Thursday 28 February 2013

Reading the Classics: The Trial by Franz Kafka

My book club likes a challenge every now and then and as none of us had read much in the way of Kafka, we settled on The Trial. I saw it performed at the National many moons ago, directed by Steven Berkoff with Anthony Sher in the role of Josef K, and enjoyed it as a Beckett-like piece of absurdist theatre.

Kafka lived through interesting times. Born in to a Jewish family in Prague in 1883, he trained as a lawyer and worked most of his life for the state insurance company, a job he came to resent for interfering with his vocation as a writer. He had a troubled relationship with his overbearing and authoritarian father and this conflicted relationship often influenced his work. He was also a womaniser who visited brothels for most of his adult life, although he had close relationships with several women. He never married and died of tuberculosis in 1924.

The Trial was written in 1914; as war broke out around him, Kafka was excused national service because of his essential government work and ill health. He had just met Felice Bauer, to whom he later became engaged, and she is said to have released in him the fluency of his writing and to have had a great bearing on his work - her blouse even appears in the first chapter of The Trial

The story is that of Josef K, a senior administrator in a bank, who one morning at home finds himself unexpectedly under arrest. He is allowed to continue working until summoned to attend a court hearing the following Sunday at an unspecified time. Neither this appearance nor any of his subsequent encounters with officials, advocates, fellow accused or even court artists ever offer him any clarification of the charge brought against him and how he can refute it:
For the proceedings were in general kept secret not only from the public but from the defendant too.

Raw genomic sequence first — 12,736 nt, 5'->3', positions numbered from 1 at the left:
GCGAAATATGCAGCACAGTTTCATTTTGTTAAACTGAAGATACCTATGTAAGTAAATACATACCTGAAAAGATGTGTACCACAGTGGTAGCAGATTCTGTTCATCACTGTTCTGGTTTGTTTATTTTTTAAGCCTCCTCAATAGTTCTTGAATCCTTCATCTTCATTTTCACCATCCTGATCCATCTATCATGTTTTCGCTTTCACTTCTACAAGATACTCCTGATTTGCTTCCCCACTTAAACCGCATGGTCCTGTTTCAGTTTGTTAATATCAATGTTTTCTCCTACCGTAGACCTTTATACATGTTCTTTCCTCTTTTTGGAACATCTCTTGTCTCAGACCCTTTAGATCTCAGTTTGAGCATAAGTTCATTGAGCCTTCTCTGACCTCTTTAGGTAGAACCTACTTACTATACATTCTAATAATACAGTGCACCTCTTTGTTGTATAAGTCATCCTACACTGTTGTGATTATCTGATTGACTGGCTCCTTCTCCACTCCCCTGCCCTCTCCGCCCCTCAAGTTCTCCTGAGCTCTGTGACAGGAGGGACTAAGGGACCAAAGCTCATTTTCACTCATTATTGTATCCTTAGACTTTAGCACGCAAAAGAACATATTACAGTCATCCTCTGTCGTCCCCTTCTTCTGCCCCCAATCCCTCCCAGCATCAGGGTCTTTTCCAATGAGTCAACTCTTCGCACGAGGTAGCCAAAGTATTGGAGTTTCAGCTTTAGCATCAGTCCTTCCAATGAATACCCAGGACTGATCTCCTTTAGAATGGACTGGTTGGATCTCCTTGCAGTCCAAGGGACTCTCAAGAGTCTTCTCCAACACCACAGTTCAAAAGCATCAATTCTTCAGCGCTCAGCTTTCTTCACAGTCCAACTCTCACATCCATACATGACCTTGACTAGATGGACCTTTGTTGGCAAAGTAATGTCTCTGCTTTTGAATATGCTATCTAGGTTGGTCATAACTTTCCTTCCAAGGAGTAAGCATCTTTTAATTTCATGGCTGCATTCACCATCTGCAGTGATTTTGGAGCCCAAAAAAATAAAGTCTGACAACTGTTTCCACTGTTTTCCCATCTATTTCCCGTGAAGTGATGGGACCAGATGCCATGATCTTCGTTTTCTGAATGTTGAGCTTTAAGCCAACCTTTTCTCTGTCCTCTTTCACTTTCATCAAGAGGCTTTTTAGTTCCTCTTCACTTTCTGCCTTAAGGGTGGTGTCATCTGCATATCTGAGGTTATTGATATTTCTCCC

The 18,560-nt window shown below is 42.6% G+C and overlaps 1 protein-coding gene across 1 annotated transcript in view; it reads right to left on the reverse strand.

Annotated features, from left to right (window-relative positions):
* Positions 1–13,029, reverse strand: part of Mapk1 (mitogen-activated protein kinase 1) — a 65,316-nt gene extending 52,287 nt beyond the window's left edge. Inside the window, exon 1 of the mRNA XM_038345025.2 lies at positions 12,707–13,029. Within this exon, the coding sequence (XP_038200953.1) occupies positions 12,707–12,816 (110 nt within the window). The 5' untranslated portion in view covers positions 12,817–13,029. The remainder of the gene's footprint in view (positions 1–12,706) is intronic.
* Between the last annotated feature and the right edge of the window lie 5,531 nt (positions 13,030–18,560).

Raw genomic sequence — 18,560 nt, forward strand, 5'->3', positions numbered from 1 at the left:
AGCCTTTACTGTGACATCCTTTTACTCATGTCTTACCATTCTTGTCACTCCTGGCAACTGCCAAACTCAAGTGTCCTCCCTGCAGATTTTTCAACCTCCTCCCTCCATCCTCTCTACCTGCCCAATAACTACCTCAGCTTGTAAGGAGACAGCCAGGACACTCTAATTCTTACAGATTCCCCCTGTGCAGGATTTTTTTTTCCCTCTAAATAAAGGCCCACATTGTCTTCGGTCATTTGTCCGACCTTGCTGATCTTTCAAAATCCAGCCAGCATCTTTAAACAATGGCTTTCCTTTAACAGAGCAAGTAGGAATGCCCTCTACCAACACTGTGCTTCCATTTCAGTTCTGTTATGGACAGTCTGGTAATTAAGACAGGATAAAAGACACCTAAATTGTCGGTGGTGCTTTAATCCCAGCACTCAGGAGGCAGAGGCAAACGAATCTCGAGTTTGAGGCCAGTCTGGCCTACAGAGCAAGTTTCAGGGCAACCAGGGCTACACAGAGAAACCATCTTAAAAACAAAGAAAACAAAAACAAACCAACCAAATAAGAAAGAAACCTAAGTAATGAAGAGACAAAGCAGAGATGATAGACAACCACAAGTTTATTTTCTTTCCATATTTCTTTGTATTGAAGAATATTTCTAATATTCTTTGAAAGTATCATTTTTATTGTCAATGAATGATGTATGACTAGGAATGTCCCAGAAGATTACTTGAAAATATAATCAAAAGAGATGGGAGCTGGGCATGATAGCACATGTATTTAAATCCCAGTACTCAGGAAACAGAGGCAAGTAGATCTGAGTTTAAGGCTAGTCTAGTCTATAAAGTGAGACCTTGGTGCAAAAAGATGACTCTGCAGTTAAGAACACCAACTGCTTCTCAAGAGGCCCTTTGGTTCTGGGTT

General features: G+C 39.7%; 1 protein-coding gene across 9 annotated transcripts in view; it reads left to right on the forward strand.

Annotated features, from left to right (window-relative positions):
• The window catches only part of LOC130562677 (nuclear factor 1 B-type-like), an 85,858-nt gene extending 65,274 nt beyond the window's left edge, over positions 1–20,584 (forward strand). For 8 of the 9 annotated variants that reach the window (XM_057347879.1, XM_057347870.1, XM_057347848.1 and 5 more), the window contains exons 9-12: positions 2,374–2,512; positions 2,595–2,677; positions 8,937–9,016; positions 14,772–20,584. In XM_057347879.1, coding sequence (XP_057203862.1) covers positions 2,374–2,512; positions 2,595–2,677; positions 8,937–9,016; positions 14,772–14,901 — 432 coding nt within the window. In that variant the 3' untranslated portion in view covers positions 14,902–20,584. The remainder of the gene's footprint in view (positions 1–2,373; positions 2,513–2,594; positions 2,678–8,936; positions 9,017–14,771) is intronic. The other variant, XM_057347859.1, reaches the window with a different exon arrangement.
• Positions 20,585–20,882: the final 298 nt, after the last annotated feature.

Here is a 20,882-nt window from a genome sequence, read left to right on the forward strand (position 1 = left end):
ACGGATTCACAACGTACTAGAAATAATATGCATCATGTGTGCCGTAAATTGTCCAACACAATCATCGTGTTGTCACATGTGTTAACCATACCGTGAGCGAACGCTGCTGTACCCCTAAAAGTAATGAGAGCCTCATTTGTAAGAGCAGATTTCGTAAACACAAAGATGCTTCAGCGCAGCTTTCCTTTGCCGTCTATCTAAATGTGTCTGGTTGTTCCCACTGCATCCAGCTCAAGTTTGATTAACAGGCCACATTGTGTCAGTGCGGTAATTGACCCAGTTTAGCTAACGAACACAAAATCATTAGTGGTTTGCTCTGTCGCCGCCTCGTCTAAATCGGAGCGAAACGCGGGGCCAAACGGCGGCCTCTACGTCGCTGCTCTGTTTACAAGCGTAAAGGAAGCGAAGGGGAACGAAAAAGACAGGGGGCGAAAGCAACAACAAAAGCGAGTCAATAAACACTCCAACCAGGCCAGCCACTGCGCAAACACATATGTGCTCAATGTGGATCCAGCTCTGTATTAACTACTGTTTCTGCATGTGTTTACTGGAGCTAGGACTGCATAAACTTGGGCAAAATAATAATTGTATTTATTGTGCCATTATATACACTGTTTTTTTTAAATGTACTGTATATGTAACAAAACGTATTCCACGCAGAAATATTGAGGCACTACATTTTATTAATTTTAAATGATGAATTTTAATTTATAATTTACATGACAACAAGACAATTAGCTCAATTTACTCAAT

Although at first not overly concerned, Josef K becomes more and more entangled in his attempts to discover how he can free himself from the unknown accusation. His work at the bank suffers and he begins to find himself outflanked by the wily deputy manager. He believes himself to be innocent but this is difficult to plead as the supporting evidence required could be from any time of his life.

At every turn the clarity he seeks is blocked by bureaucracy and obfuscation and all that becomes clear is that he will never truly be free again. Although the book was unfinished at the time of Kafka's death, and was only published posthumously by his great friend Max Brod, Kafka himself had written its disturbing ending.

This densely written text is not a good night-time book, I discovered, more than once waking from a doze to find it abandoned in front of me. It's difficult, dark and surreal - the humour that bubbles to the surface is of the bleaker kind. Kafka also seemed to write women shabbily at times, with the younger ones only there to provide sexual gratification.

Yet there is so much in this book which foreshadows the futility of present day bureaucracy, the threats and frustrations of our own democracy. That sinking  feeling you get when trying to navigate one of those automated phone calls where none of the available options are relevant. Or being asked repeatedly for your password, mother's maiden name, pet's name and shoe size to demonstrate you are actually you.